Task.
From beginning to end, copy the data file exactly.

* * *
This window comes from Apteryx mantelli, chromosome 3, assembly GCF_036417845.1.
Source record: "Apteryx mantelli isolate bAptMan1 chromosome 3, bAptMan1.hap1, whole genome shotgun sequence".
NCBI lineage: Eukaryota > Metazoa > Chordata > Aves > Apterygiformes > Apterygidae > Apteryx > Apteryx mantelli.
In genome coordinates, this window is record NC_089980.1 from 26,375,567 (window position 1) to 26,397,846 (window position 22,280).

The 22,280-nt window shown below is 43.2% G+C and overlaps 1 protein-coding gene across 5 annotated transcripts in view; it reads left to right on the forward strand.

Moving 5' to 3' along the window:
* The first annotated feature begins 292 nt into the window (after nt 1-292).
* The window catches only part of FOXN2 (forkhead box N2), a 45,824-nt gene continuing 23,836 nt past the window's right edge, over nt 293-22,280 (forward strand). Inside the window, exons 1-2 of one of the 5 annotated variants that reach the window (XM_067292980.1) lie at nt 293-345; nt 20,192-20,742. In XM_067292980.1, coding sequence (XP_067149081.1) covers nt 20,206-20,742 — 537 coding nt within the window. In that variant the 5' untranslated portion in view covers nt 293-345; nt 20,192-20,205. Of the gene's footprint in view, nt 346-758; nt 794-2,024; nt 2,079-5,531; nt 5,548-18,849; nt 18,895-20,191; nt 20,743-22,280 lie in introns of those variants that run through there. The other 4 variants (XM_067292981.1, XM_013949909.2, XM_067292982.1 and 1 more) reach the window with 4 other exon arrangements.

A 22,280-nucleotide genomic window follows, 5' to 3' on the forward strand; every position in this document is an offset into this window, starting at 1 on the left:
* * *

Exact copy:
This window comes from Apteryx mantelli, chromosome 3, assembly GCF_036417845.1.
Source record: "Apteryx mantelli isolate bAptMan1 chromosome 3, bAptMan1.hap1, whole genome shotgun sequence".
NCBI lineage: Eukaryota > Metazoa > Chordata > Aves > Apterygiformes > Apterygidae > Apteryx > Apteryx mantelli.
In genome coordinates, this window is record NC_089980.1 from 26,375,567 (window position 1) to 26,397,846 (window position 22,280).

The 22,280-nt window shown below is 43.2% G+C and overlaps 1 protein-coding gene across 5 annotated transcripts in view; it reads left to right on the forward strand.

Moving 5' to 3' along the window:
* The first annotated feature begins 292 nt into the window (after nt 1-292).
* The window catches only part of FOXN2 (forkhead box N2), a 45,824-nt gene continuing 23,836 nt past the window's right edge, over nt 293-22,280 (forward strand). Inside the window, exons 1-2 of one of the 5 annotated variants that reach the window (XM_067292980.1) lie at nt 293-345; nt 20,192-20,742. In XM_067292980.1, coding sequence (XP_067149081.1) covers nt 20,206-20,742 — 537 coding nt within the window. In that variant the 5' untranslated portion in view covers nt 293-345; nt 20,192-20,205. Of the gene's footprint in view, nt 346-758; nt 794-2,024; nt 2,079-5,531; nt 5,548-18,849; nt 18,895-20,191; nt 20,743-22,280 lie in introns of those variants that run through there. The other 4 variants (XM_067292981.1, XM_013949909.2, XM_067292982.1 and 1 more) reach the window with 4 other exon arrangements.

A 22,280-nucleotide genomic window follows, 5' to 3' on the forward strand; every position in this document is an offset into this window, starting at 1 on the left: